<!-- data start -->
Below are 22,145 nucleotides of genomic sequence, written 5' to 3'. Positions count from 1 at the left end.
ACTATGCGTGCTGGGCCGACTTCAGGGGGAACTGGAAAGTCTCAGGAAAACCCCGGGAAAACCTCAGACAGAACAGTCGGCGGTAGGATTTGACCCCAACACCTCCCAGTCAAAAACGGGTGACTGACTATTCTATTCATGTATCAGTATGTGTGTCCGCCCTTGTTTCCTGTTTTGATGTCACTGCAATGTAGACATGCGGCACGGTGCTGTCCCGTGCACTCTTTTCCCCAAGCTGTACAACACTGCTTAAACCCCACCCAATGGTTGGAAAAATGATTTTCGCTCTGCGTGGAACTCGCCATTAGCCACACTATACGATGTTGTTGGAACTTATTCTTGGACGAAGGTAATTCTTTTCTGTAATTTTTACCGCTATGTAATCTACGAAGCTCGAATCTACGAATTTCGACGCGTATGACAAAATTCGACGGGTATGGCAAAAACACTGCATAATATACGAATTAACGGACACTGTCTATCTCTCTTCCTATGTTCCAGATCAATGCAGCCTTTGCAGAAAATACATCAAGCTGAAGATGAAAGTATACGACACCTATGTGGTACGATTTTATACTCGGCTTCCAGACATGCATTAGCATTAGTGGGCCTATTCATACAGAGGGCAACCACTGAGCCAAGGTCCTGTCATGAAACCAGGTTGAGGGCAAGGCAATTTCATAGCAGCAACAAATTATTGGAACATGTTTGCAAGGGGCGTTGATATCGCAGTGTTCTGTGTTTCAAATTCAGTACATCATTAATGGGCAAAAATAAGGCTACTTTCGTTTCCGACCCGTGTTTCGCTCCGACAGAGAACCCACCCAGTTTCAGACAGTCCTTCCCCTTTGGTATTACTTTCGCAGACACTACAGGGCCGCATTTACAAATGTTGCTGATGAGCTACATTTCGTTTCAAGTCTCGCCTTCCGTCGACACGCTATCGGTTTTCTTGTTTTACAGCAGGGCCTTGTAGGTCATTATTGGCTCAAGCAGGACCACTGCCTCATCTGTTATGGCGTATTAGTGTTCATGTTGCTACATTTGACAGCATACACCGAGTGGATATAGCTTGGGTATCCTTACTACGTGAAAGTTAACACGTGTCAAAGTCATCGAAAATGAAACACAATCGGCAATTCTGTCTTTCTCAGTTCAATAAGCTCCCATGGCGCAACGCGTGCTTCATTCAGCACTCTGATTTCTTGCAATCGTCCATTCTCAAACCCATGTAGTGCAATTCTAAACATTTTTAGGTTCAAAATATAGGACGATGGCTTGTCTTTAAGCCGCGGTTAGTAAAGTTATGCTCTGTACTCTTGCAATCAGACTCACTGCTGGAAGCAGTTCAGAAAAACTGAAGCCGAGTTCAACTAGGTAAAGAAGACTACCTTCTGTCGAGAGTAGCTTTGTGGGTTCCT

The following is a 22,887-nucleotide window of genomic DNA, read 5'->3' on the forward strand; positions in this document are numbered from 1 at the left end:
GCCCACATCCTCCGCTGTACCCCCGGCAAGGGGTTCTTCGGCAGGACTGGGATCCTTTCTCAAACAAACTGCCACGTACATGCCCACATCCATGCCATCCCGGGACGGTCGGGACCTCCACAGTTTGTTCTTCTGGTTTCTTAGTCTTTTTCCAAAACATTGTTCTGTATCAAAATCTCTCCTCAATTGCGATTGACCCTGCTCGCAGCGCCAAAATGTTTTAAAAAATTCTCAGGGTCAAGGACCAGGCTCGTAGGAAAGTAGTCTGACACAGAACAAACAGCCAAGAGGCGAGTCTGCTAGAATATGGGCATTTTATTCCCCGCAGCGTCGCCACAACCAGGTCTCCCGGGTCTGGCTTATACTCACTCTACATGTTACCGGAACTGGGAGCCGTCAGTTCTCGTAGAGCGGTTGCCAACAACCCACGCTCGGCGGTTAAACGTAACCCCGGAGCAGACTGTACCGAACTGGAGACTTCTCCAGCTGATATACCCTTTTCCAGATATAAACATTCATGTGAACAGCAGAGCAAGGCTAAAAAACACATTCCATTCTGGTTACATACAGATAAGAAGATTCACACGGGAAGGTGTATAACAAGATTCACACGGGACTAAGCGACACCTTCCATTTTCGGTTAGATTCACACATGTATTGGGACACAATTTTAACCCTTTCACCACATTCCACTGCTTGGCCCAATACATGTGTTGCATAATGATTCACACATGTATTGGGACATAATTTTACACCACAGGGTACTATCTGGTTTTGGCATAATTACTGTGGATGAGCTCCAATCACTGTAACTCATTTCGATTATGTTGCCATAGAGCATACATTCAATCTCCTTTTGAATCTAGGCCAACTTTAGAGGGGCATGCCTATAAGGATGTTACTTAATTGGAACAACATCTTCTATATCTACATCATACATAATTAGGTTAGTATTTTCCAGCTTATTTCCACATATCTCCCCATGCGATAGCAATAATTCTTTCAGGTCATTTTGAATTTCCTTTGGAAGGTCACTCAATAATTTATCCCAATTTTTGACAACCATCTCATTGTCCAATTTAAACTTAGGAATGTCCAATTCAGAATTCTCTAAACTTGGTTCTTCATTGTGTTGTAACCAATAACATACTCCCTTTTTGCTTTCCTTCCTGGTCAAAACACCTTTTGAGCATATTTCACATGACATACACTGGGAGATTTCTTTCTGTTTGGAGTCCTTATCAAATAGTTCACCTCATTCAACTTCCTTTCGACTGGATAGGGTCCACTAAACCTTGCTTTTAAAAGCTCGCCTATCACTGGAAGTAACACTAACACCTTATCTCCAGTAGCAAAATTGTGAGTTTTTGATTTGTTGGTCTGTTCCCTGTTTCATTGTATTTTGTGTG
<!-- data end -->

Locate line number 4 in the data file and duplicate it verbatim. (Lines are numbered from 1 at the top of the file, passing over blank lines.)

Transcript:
GCCCACATCCTCCGCTGTACCCCCGGCAAGGGGTTCTTCGGCAGGACTGGGATCCTTTCTCAAACAAACTGCCACGTACATGCCCACATCCATGCCATCCCGGGACGGTCGGGACCTCCACAGTTTGTTCTTCTGGTTTCTTAGTCTTTTTCCAAAACATTGTTCTGTATCAAAATCTCTCCTCAATTGCGATTGACCCTGCTCGCAGCGCCAAAATGTTTTAAAAAATTCTCAGGGTCAAGGACCAGGCTCGTAGGAAAGTAGTCTGACACAGAACAAACAGCCAAGAGGCGAGTCTGCTAGAATATGGGCATTTTATTCCCCGCAGCGTCGCCACAACCAGGTCTCCCGGGTCTGGCTTATACTCACTCTACATGTTACCGGAACTGGGAGCCGTCAGTTCTCGTAGAGCGGTTGCCAACAACCCACGCTCGGCGGTTAAACGTAACCCCGGAGCAGACTGTACCGAACTGGAGACTTCTCCAGCTGATATACCCTTTTCCAGATATAAACATTCATGTGAACAGCAGAGCAAGGCTAAAAAACACATTCCATTCTGGTTACATACAGATAAGAAGATTCACACGGGAAGGTGTATAACAAGATTCACACGGGACTAAGCGACACCTTCCATTTTCGGTTAGATTCACACATGTATTGGGACACAATTTTAACCCTTTCACCACATTCCACTGCTTGGCCCAATACATGTGTTGCATAATGATTCACACATGTATTGGGACATAATTTTACACCACAGGGTACTATCTGGTTTTGGCATAATTACTGTGGATGAGCTCCAATCACTGTAACTCATTTCGATTATGTTGCCATAGAGCATACATTCAATCTCCTTTTGAATCTAGGCCAACTTTAGAGGGGCATGCCTATAAGGATGTTACTTAATTGGAACAACATCTTCTATATCTACATCATACATAATTAGGTTAGTATTTTCCAGCTTATTTCCACATATCTCCCCATGCGATAGCAATAATTCTTTCAGGTCATTTTGAATTTCCTTTGGAAGGTCACTCAATAATTTATCCCAATTTTTGACAACCATCTCATTGTCCAATTTAAACTTAGGAATGTCCAATTCAGAATTCTCTAAACTTGGTTCTTCATTGTGTTGTAACCAATAACATACTCCCTTTTTGCTTTCCTTCCTGGTCAAAACACCTTTTGAGCATATTTCACATGACATACACTGGGAGATTTCTTTCTGTTTGGAGTCCTTATCAAATAGTTCACCTCATTCAACTTCCTTTCGACTGGATAGGGTCCACTAAACCTTGCTTTTAAAAGCTCGCCTATCACTGGAAGTAACACTAACACCTTATCTCCAGTAGCAAAATTGTGAGTTTTTGATTTGTTGGTCTGTTCCCTGTTTCATTGTATTTTGTGTG